How to replace V-belts?

replace a v-belt

The V-belt is actually a rather inconspicuous part of the vehicle, but it is essential for operation. If it squeaks incessantly during the journey or lights up on the dashboard battery or thermal warning light, its condition is to be checked immediately – usually it is too much worn or torn. An immediate replacement is advisable in this case, since the vehicle without a functioning V-belt in the worst case can even overheat.

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Removing the old V-belt: Searching for the alternator

First of all, remove the defective or old V-belt above the pulleys. Normally, you will find it near the alternator, which is usually attached directly to the engine block by means of two screws. Bring some patience to loosen these two screws, as they are often more or less strongly obscured and difficult to reach. To loosen the screws, you need a wrench of the appropriate size. As soon as the screws are released, the generator can be moved and the V-belt comes to light.

To get a replacement V-belt: How to find the right model

If you now have the defective V-belt, you can find out which spare part model you need to get. If you are lucky, find the designation of the V-belt directly on the belt. Alternatively, you can also search for your vehicle model, because many suppliers specify which vehicles it fits for each offered V-belt.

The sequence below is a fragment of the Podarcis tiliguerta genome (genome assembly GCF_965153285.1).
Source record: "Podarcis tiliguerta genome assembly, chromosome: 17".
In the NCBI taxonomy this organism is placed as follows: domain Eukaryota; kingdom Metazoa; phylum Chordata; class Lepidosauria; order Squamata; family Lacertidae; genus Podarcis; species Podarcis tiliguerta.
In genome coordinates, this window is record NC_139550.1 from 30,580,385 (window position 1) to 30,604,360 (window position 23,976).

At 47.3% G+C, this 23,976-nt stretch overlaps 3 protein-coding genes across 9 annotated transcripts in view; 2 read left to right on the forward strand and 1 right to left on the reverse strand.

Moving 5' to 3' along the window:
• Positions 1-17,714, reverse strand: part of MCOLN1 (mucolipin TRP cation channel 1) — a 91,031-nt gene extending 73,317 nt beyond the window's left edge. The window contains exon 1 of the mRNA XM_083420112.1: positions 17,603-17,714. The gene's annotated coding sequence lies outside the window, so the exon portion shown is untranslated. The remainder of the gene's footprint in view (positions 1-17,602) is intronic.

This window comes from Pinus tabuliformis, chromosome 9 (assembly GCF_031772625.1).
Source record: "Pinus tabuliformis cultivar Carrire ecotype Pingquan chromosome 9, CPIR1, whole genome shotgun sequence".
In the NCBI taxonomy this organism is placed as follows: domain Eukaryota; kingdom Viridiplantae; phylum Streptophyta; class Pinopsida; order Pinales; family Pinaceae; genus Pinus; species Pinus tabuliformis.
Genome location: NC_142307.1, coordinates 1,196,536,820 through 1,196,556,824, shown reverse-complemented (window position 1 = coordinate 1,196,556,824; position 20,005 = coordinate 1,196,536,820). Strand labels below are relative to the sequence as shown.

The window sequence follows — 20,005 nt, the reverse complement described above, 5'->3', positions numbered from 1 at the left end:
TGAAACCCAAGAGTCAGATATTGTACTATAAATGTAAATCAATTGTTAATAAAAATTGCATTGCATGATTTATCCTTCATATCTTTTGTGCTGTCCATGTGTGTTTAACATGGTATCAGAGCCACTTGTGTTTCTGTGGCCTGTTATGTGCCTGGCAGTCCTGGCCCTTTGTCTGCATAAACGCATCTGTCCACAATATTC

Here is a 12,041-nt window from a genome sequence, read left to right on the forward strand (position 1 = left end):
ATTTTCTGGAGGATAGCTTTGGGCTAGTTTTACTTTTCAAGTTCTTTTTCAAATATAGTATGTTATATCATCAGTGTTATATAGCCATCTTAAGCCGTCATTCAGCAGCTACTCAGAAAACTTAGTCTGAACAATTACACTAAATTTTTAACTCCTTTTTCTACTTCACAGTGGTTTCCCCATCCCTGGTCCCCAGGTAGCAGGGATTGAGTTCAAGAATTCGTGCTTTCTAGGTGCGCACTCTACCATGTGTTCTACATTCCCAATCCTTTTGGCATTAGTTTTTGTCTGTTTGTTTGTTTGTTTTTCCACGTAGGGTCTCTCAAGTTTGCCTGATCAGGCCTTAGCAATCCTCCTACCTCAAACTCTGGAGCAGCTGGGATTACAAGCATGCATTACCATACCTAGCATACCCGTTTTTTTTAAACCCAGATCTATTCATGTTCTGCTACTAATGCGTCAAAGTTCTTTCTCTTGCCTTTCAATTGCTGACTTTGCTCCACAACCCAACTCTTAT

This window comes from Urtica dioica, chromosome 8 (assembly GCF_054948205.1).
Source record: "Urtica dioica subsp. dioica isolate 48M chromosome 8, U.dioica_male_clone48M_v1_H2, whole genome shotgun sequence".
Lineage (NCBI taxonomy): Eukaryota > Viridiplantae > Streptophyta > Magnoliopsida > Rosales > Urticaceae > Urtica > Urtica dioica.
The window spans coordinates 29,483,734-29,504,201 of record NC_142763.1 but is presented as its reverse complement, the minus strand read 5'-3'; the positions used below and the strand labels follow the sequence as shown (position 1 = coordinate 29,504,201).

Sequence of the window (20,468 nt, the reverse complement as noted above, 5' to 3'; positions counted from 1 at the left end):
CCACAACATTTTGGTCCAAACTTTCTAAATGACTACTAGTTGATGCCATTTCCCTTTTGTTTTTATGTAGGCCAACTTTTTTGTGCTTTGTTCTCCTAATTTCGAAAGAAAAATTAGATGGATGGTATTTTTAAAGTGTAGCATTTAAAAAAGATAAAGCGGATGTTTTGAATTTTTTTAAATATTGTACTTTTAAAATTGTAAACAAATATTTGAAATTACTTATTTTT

If the specification is no longer readable, it becomes somewhat more complicated. First cut the belt with a knife, so that a cross-section is produced. You must now measure the complete length. Since the V-belt can not be laid flat, you can nail it on a board. First measure the outer length and then the inner length. Make the average of these two values. The determined value represents the required belt size.

Use of the new V-belt: The right tension is crucial

Once the old V-belt is removed, you can place the new V-belt on the pulleys. Apply the voltage by pressing the alternator back into its original position. It is important to find the right preload. Tighten the screws and start the engine. If no warning lights are displayed, this is already a first step in the right direction. A test drive with the car reveals whether the V-belt still squeals, which would indicate a too low preload. Check also, if the voltage is too high, which would favor the premature wear of the bearings of the pulleys.

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